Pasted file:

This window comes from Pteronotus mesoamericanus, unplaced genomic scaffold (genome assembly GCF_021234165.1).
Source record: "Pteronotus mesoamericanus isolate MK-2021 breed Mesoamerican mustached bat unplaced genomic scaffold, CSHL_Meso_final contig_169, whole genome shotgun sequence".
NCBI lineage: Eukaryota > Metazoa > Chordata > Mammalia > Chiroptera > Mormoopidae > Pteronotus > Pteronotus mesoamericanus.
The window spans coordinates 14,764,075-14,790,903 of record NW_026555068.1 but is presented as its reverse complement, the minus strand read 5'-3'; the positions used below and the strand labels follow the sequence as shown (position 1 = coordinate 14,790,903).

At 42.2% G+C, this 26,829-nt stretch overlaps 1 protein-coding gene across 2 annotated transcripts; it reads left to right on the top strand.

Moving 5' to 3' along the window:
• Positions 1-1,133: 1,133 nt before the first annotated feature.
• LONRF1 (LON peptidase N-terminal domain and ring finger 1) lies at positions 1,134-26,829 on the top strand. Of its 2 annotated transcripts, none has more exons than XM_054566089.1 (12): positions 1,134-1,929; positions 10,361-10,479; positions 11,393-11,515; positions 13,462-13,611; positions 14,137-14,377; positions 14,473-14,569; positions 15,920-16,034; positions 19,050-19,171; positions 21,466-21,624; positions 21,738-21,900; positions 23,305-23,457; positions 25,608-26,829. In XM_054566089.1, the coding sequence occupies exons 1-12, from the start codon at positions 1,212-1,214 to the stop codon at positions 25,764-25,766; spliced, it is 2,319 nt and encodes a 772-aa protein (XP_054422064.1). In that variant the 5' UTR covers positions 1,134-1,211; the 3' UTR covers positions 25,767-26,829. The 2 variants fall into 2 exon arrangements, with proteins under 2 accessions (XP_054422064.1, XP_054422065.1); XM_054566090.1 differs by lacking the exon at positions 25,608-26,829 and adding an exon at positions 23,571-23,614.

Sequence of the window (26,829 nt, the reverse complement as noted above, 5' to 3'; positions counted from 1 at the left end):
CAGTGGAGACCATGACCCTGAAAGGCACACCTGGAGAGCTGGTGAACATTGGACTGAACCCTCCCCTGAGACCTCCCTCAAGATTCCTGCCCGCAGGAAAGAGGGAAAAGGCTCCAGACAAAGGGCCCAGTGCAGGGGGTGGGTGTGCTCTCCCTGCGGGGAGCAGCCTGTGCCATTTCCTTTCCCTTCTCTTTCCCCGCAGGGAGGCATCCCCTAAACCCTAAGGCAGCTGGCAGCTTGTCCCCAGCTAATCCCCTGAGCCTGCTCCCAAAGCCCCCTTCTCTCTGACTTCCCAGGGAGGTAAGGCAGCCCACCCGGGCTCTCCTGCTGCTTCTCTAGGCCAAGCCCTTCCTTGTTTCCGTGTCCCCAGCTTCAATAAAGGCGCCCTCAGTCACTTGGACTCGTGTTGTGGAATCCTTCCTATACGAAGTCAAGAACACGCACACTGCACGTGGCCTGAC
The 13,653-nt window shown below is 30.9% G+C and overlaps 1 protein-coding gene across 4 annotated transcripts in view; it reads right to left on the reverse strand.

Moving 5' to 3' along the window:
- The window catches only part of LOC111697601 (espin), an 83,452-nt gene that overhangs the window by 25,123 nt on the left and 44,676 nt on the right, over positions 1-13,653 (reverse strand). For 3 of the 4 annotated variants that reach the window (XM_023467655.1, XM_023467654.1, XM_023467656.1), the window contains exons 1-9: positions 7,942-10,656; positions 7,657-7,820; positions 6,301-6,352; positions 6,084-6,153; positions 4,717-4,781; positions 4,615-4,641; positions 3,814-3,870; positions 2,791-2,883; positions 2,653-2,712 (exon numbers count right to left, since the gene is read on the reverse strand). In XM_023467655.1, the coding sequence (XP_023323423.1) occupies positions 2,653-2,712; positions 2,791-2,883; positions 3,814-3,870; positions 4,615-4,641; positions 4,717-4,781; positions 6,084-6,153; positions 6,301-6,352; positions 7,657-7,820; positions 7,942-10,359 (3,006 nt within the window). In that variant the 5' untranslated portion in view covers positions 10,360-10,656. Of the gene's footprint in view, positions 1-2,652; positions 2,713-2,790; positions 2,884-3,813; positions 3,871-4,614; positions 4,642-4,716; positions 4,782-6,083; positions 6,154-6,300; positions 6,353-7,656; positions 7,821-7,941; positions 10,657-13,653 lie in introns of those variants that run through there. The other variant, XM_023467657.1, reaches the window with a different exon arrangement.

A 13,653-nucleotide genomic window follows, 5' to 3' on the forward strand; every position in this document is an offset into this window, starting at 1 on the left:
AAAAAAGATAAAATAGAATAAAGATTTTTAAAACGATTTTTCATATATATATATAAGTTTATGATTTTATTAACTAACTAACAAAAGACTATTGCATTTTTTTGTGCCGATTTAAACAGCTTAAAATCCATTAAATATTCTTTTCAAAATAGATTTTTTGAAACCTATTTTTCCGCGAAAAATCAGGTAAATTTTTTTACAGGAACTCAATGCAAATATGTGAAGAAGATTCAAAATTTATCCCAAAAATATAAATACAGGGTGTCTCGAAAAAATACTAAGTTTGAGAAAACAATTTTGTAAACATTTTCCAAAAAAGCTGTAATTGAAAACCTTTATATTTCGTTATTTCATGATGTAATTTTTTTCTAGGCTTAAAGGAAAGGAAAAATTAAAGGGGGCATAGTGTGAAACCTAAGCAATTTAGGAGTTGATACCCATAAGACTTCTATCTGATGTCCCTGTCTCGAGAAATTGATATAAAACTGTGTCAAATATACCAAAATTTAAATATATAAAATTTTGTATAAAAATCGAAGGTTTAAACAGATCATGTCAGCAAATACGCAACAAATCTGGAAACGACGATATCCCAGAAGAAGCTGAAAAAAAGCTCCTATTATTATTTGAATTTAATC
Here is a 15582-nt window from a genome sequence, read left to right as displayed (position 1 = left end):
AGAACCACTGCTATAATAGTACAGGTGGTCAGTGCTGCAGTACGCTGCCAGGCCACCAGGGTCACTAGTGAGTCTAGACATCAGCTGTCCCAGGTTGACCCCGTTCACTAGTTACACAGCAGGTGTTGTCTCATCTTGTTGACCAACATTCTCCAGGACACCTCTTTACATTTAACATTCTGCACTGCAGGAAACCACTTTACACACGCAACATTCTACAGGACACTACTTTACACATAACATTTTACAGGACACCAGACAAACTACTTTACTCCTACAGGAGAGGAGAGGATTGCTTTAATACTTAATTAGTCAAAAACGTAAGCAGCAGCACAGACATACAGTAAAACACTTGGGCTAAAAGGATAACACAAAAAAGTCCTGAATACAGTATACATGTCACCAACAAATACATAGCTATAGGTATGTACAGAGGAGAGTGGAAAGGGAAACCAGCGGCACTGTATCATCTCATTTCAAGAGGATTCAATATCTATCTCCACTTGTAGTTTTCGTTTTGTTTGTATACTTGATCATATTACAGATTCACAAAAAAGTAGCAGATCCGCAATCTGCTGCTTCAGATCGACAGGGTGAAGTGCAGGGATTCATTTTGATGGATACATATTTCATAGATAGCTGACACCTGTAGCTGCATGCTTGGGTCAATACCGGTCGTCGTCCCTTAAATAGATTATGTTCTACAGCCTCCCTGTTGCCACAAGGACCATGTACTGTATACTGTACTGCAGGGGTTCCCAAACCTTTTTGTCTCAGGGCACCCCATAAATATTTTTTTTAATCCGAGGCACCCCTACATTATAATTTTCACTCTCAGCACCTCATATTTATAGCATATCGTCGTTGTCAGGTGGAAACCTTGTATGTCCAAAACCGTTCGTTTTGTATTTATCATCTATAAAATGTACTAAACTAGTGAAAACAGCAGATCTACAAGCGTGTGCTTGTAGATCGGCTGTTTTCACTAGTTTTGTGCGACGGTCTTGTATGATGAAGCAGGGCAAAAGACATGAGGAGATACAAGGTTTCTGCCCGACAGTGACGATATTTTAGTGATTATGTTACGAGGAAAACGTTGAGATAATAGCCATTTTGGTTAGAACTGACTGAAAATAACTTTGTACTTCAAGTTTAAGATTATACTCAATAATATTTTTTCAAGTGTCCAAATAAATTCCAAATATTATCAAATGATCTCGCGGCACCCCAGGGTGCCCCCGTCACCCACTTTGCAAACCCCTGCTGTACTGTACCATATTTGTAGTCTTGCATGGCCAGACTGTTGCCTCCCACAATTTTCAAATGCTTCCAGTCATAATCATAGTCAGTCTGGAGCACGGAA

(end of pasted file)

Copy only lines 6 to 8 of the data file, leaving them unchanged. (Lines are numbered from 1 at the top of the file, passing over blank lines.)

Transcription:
Moving 5' to 3' along the window:
• Positions 1-1,133: 1,133 nt before the first annotated feature.
• LONRF1 (LON peptidase N-terminal domain and ring finger 1) lies at positions 1,134-26,829 on the top strand. Of its 2 annotated transcripts, none has more exons than XM_054566089.1 (12): positions 1,134-1,929; positions 10,361-10,479; positions 11,393-11,515; positions 13,462-13,611; positions 14,137-14,377; positions 14,473-14,569; positions 15,920-16,034; positions 19,050-19,171; positions 21,466-21,624; positions 21,738-21,900; positions 23,305-23,457; positions 25,608-26,829. In XM_054566089.1, the coding sequence occupies exons 1-12, from the start codon at positions 1,212-1,214 to the stop codon at positions 25,764-25,766; spliced, it is 2,319 nt and encodes a 772-aa protein (XP_054422064.1). In that variant the 5' UTR covers positions 1,134-1,211; the 3' UTR covers positions 25,767-26,829. The 2 variants fall into 2 exon arrangements, with proteins under 2 accessions (XP_054422064.1, XP_054422065.1); XM_054566090.1 differs by lacking the exon at positions 25,608-26,829 and adding an exon at positions 23,571-23,614.